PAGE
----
- Dreadnought: A group of battleships that used almost solely large calibre cannons for its armaments, rather than a mix of large, medium and light guns that were used by earlier warships. Named after HMS Dreadnought (literally meaning "fear nothing") which was the first "Dreadnought", the design was so revolutionary it pretty much made all previous warships redundant and all battleships are classified as Pre-Dreadnought and Post-Dreadnought ships. What made Dreadnoughts so good was that they had an "all big guns" design which not only increased its firepower, but also simplified both logistics and firing solution complexity, as all guns would have the same range and angle of fire. This design gave the ships very good range which was complimented by the fact that dreadnoughts were also fast and well armoured, which meant that it could out range and out run the bigger warships, and if something was fast enough to catch up it wouldn't be able to kill it due to the strong armour. These were popular in WWI as many navies competed on who could build the most dreadnoughts, particularly Britain and Germany. The name "Dreadnoughts" eventually fell out of use after WW1 outside of Britain as pretty much all battleships used a similar design from then on out, practically all interwar and World War 2 battleship were made in the dreadnought configuration and they were all eventually made obsolete as they were massively expensive and could be blown to bits by aircraft.
- Aircraft Carrier: A giant floating aircraft strip, the very best in force projection a naval force can ask for. These ships need to be massive to give fighters enough runway space, even with specialized launching systems such as the CATOBAR catapult system. By no accident, these ships are often called "floating cities." Besides their physical size and large crew, they are high-endurance self-sufficient ships; many aircraft carriers are nuclear-powered, allowing them to endure long deployment without refuelling. Their aircraft also provide them with all they support assets they need, between strike capabilities and early warning craft to cargo transports and refuelling craft. Supercarriers are even more massive, carrying a plethora of aircraft. The carrier itself has little weapons outfitted, mostly point-defence guns and AA missiles/guns, relying entirely on its on-board aircraft for defence, but carriers are almost always escorted by smaller ships in combat to defend it against direct attack. Aircraft Carriers are currently the battleships of the modern era, as WW2 has demonstrated: whoever controls the air, controls the conflict. The plethora of aircraft the carrier has means its able to do just about anything to win the war: send scout craft to gather intel, fighter craft to take down enemy aircraft, air troop transports to get boots on the ground, or bombing craft to lay down precision/mass bombardment over a targeted area at very long distances. Modern carriers are hardly unarmed themselves. As an example, the Gerald R. Ford class has 12mm Machine Guns, 20mm Cannons, and Rim-116 missiles for self defense, along with two launchers for the new Sea Sparrow. Obviously carriers of the future will have hypersonic weapons(missiles or railguns) and direct energy weapons to protect and support both their fleet and aircraft.
- Amphibious Assault Ship: These look like small aircraft carriers, but realistically they can only deploy helicopters and VTOL fighter jets. However, they can also deploy boats and amphibious craft, as they can include a sea deck below. Just like their bigger sisters they carry little weapons, but it is their payload in helo's or smaller boats that does the job indirectly. Recently, pioneered by Turkey's TCG Anadolu, they started to house drones in a relatively cheap platform.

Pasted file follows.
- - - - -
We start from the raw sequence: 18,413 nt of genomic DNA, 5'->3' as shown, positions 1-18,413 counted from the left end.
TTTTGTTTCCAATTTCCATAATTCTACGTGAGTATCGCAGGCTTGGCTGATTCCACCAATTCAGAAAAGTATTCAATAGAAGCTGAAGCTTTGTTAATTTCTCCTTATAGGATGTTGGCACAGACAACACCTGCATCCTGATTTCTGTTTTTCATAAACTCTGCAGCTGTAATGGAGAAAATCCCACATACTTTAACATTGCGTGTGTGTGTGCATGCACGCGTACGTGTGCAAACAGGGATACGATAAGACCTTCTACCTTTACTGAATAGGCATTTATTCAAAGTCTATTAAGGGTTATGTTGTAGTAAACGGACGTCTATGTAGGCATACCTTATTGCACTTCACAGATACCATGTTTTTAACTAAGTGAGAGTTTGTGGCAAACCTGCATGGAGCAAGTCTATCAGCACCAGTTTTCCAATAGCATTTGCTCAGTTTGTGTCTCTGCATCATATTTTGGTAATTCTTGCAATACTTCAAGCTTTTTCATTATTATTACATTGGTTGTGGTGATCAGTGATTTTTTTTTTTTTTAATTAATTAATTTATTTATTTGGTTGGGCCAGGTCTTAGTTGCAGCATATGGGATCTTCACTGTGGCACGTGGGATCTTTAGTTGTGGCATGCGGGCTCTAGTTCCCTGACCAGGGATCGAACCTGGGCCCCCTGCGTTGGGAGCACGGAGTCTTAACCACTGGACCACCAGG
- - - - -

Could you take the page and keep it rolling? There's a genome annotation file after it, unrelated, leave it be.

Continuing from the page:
- Attack Submarine: Submarines designed specifically to attack enemy ships and subs using torpedoes, though they may also be used as covert escort vessels or blockade runners. These optimize speed and stealth, and are among the smallest subs. The first submarines, such as the German U-Boat, were diesel-electric and thus could not spend much time underwater due to the need for fresh oxygen to power their engines. Nuclear power solved this problem, allowing submarines to spend far more time underwater, although nuclear reactors are still somewhat noisy and better suited to long range patrols. Defensive submarines such as modern German and Japanese designs tend to be extremely quiet electric hybrids with spaceship-like fuel cells. Most modern attack subs can also launch missiles out of torpedo tubes.
- Cruise Missile Submarine: Submarines designed mainly to fire long-range cruise missiles, though some were converted from Ballistic Missile Subs as part of nuclear disarmament. The Ohio class has 154 Tomahawks per vessel. Basically More Dakka in the form missiles, and part of the reason why nobody builds big gun ships to hit the shore anymore: anyone who could afford that can instead slam a couple dozen cruise missiles on precision strikes.
- Ballistic Missile Submarine: Submarines used in strategic nuclear warfare rather than direct combat. Think of "The Hunt for Red October" on why this is a big deal. These subs are sometimes also called "Boomers", and since they’re armed with nukes the reason should be self-apparent. Theoretically they can fire conventional ballistic missiles but there isn't a lot of point in using those except as hard to aim but difficult to intercept platforms, with only China really experimenting with shore launched anti-ship ballistic missiles so far.
|Combat Aircraft - Siege Weapons - Tank - Warship|